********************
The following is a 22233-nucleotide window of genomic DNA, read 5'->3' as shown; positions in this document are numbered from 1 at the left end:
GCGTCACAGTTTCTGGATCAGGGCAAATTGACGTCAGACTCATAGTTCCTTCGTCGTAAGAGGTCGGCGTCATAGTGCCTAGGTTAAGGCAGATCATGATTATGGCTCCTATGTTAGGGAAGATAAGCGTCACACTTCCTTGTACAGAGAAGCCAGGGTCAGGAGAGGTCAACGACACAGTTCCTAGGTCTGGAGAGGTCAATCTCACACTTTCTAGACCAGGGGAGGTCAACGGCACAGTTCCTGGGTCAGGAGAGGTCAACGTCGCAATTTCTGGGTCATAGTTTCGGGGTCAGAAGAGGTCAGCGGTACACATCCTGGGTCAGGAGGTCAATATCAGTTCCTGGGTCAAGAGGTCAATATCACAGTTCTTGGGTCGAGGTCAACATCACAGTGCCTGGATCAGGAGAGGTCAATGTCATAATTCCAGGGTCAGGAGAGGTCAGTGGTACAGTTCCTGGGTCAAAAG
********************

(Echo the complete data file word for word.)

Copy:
The following is a 22233-nucleotide window of genomic DNA, read 5'->3' as shown; positions in this document are numbered from 1 at the left end:
GCGTCACAGTTTCTGGATCAGGGCAAATTGACGTCAGACTCATAGTTCCTTCGTCGTAAGAGGTCGGCGTCATAGTGCCTAGGTTAAGGCAGATCATGATTATGGCTCCTATGTTAGGGAAGATAAGCGTCACACTTCCTTGTACAGAGAAGCCAGGGTCAGGAGAGGTCAACGACACAGTTCCTAGGTCTGGAGAGGTCAATCTCACACTTTCTAGACCAGGGGAGGTCAACGGCACAGTTCCTGGGTCAGGAGAGGTCAACGTCGCAATTTCTGGGTCATAGTTTCGGGGTCAGAAGAGGTCAGCGGTACACATCCTGGGTCAGGAGGTCAATATCAGTTCCTGGGTCAAGAGGTCAATATCACAGTTCTTGGGTCGAGGTCAACATCACAGTGCCTGGATCAGGAGAGGTCAATGTCATAATTCCAGGGTCAGGAGAGGTCAGTGGTACAGTTCCTGGGTCAAAAG